C&B Notes

A Fortunate Surprise in the Gulf of Mexico

Systems are frequently much more complicated than people typically assume on first glance.  In this case, thank goodness.  As investors, however, we try to be especially watchful of this psychological misjudgment.

After spewing oil and gas for nearly three months, the BP PLC well was finally capped in mid-July 2010.  Some 200,000 tons of methane gas and about 4.4 million barrels of petroleum spilled into the ocean.  Given the enormity of the spill, many scientists predicted that a significant amount of the resulting chemical pollutants would likely persist in the region’s waterways for years.

According to a new federally funded study published Monday by the National Academy of Sciences, those scientists were wrong.  By the end of September 2010, the vast underwater plume of methane, plus other gases, had all but disappeared.  By the end of October, a significant amount of the underwater offshore oil — a complex substance made from thousands of compounds — had vanished as well.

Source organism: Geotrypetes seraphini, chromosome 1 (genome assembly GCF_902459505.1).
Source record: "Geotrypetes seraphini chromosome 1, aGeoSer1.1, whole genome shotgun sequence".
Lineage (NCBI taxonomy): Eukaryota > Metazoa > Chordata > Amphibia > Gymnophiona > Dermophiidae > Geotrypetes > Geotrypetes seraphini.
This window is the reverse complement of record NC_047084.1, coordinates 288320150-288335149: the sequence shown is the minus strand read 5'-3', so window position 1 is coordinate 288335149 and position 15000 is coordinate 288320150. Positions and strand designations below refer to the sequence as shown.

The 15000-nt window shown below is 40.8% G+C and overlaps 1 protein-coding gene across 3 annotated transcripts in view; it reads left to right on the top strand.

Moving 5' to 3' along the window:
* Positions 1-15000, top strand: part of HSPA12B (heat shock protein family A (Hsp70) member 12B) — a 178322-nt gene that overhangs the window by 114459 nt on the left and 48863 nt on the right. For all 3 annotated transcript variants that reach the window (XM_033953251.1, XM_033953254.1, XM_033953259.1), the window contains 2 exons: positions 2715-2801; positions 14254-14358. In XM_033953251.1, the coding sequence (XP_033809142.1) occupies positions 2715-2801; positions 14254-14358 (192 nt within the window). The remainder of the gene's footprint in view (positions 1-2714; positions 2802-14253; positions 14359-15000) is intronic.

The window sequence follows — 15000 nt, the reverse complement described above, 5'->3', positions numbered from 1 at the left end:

“There was a lot of doomsday talk,” said microbiologist David Valentine of the University of California, Santa Barbara, and co-author of the study, published in Proceedings of the National Academy of Sciences.  But it turns out “the ocean harbors organisms that can handle a certain amount of input” in the form of oil and gas pollutants, he said.

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The model showed that the topography in the Gulf had played a vital role.  Because the Gulf is bounded on three sides by land — north, east and west the — water currents don’t flow in a single direction as in a river.  Instead, the water sloshes around, back and forth, as if it were trapped in a washing machine.

An initial population of bacteria encountered the spill near the BP well, its population grew, and then it was swept away by the ocean currents.  But when the water circled back — that washing-machine effect — it was already loaded with these hungry bacteria, which immediately went on the attack again, mopping up another round of hydrocarbons.  These repeated forays over the BP well, by the ever-growing bacterial populations, sped up the rate at which the methane and offshore oil got devoured.

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